Once again this week we are spoilt with an array of winter varieties provided by the magnificent Londolozi bushveld. We had some amazing sightings of the Ximungwe Female and her cub, accompanied by the Senegal Bush Male, and were even lucky enough to see the Ximungwe Young Male again as he spent a couple of days in the northern parts of the reserve.
The Wild dogs are now an integral part of the experience at Londolozi this winter and provide some spectacular opportunities to spend the game drives with them, as they grow into healthy young sub-adults.
The Plains Camp Males are making a name for themselves as they are becoming more and more of a feature throughout the reserve, not yet ready to take over but they are beginning to push the boundaries as we have found them calling and advertising their presence on a number of occasions.
Lastly, we were lucky enough to find some unusual guests this week in the form of a very relaxed honey badger and her youngster.
Enjoy this Week in Pictures…
The shaded backdrop of the entrance to the den adding contrast to this image accentuating the young wild dog pup’s bright coat.
Symmetry is one thing that catches the human eye, here a large rhino bull is perfectly head-on. But there is a slight twist with the oxpecker sitting off to the rhino’s right-hand side.
Inquisitive and alert, probably two words that could easily describe the wild dog pups at the moment.
An interesting view of a leopard in the distance, the Senegal Bush Male, resting in the top branches of a marula tree after having stolen a carcass from the Ximungwe Female and her cub.
Initially seen as a young male in 2016, this leopard only properly established territory on Londolozi in mid-2019
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A Nstevu Sub-adult, roaming confidently ahead of the rest of his siblings in amongst their natal pride’s territory. I wonder how much longer these sub-adults are going to be around, or whether they will move on to start their own coalition.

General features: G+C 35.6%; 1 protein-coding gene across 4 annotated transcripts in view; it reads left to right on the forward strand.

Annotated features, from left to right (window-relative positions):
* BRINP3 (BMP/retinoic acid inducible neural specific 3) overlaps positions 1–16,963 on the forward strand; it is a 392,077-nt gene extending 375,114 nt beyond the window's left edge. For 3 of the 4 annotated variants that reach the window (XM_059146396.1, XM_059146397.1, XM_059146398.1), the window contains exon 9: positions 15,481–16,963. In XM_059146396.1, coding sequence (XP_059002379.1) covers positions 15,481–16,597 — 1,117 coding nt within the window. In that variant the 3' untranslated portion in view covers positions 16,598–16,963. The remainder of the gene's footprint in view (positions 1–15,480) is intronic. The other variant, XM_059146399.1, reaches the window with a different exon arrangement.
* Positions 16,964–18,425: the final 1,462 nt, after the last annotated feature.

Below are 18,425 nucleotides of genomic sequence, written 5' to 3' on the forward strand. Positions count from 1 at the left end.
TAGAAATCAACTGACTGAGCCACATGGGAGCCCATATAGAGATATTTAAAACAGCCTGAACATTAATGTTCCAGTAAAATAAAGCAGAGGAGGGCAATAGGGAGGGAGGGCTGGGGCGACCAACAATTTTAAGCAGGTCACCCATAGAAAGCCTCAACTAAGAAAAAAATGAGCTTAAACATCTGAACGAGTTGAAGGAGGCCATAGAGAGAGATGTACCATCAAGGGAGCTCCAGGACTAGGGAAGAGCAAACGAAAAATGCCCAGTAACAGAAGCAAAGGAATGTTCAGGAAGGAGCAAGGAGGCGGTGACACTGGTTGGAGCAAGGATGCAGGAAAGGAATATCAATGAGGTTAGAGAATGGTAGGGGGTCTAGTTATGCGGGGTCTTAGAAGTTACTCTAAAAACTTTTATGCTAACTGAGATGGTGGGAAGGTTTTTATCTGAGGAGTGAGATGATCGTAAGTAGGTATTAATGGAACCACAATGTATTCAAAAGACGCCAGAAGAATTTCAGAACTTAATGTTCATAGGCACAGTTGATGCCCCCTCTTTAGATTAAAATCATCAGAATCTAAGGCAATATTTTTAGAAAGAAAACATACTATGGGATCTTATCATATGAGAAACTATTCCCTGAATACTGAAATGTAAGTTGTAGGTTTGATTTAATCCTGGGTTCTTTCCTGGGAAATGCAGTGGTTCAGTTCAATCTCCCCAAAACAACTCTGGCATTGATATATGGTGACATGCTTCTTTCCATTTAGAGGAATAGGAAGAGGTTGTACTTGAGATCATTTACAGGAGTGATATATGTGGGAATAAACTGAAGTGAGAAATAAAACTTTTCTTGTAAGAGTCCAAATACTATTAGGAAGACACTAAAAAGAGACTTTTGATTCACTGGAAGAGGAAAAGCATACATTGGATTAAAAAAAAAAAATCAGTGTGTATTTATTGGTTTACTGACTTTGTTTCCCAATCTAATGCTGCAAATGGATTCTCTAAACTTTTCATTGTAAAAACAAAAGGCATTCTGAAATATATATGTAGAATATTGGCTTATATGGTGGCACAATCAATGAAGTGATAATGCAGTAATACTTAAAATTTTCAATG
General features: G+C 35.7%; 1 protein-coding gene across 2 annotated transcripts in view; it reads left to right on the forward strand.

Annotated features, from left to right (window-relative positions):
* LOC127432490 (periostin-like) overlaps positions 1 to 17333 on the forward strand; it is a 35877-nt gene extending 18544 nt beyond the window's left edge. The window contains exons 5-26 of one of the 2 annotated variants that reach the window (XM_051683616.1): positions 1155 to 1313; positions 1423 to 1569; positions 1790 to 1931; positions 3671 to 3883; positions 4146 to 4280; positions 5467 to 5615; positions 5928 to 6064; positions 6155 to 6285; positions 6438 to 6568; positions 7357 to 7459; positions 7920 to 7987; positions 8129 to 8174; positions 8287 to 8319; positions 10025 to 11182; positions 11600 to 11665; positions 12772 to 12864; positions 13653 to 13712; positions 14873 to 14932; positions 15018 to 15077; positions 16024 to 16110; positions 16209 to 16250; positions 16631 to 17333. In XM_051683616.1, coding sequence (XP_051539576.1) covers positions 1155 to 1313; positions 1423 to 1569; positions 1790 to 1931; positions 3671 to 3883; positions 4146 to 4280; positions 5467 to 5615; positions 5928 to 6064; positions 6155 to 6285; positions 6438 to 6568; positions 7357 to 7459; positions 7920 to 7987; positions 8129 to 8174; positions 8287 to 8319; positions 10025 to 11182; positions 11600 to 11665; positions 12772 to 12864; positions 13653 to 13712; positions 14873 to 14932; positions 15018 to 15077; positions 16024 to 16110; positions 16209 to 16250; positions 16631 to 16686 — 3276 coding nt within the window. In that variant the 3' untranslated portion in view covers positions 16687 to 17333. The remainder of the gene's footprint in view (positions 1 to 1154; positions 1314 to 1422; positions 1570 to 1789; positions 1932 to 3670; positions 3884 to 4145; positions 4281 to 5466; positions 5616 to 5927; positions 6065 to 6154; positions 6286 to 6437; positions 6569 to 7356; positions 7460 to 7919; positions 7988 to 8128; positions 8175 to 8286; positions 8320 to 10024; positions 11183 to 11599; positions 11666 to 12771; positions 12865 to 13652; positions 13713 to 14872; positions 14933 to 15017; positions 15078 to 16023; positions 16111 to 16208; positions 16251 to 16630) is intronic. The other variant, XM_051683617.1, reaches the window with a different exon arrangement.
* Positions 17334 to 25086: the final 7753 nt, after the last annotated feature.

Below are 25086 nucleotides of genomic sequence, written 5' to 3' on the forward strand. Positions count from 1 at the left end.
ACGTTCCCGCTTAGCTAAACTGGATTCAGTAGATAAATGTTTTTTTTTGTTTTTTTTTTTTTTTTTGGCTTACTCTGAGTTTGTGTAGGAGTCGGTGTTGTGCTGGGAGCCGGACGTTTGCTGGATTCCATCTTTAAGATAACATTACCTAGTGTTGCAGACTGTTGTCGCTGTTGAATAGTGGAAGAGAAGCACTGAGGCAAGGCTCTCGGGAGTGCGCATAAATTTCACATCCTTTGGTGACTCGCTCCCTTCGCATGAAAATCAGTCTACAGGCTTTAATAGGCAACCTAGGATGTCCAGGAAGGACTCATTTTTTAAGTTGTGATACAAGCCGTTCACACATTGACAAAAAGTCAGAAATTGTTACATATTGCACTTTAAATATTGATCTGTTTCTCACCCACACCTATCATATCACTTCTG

Fork-tailed Drongo’s are drawn into the movement of any larger animals as this will flush any insects in the grass and vegetation. The Drongos then swoop in to catch the fleeing insects.
Watching her cub wander off into the distance, the Ximungwe Female definitely has her hands full raising this young male cub.
Having been viewed by vehicles from an early age, this leopard is supremely relaxed around Land Rovers.
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The Plains Camp Males have been making themselves known through Londolozi over the last few weeks. Not yet actively challenging for the territory, they are certainly growing in confidence as they begin to give off full-blown calls. They are still wary of the surrounding males but I am sure it is just a matter of time before something begins to shift.
The bigger Plains Camp Male glances back at his brother with the morning sunshine backlighting the two.
Probably one of my favourite animals, here it was unusual to see this very relaxed Honey Badger out and about foraging during the mid-afternoon. There was infact a second one hidden in a thick clump of vegetation nearby, most likely the youngster of this female, known as a ‘kit’.
Elegantly placed atop a granite boulder in the Manyelethi riverbed the Ximungwe Young Male looks down towards a flock of guineafowl. Recently being seen on a number of occasions in the northern parts of the reserve, within the Flat Rock males territory. He is still nomadic and is buying time before he will attempt to challenge for a territory of his own.
An inquisitive young male that has been pushed further north by the Senegal Bush Male.
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A long-crested eagle perches proudly on a dead knobthorn tree, these eagles have denser vegetation such as forests as their preferred habitats, for that reason, we don’t often see them at Londolozi making this sighting even more special.
Being in the heart of winter, we have had very little rain over the past couple of months, resulting in the waterholes drying up and competition for the remaining waterholes skyrocketing. This older bull hippo has to find solitude in a pan system where he can live out his twilight years away from more dominant bulls.
There is something special about the airstrip and a winter’s morning. Almost an illustration with the birds surrounding these two perfectly silhouetted giraffes as they spent half an hour demonstrating their courtship behaviour.
Coming to the party were a number of juvenile Scarlet-chested Sunbirds. Sometimes difficult to identify, but their long distinct bill makes them stand out amongst the other sunbirds found at Londolozi.
The Senegal Bush Male pauses for a while while trailing the Ximungwe Female.
Warming up in the late afternoon sunshine, this pup lays at the entrance to the den, underneath the intricate root system of the large Weeping Boer-bean tree that towers above it.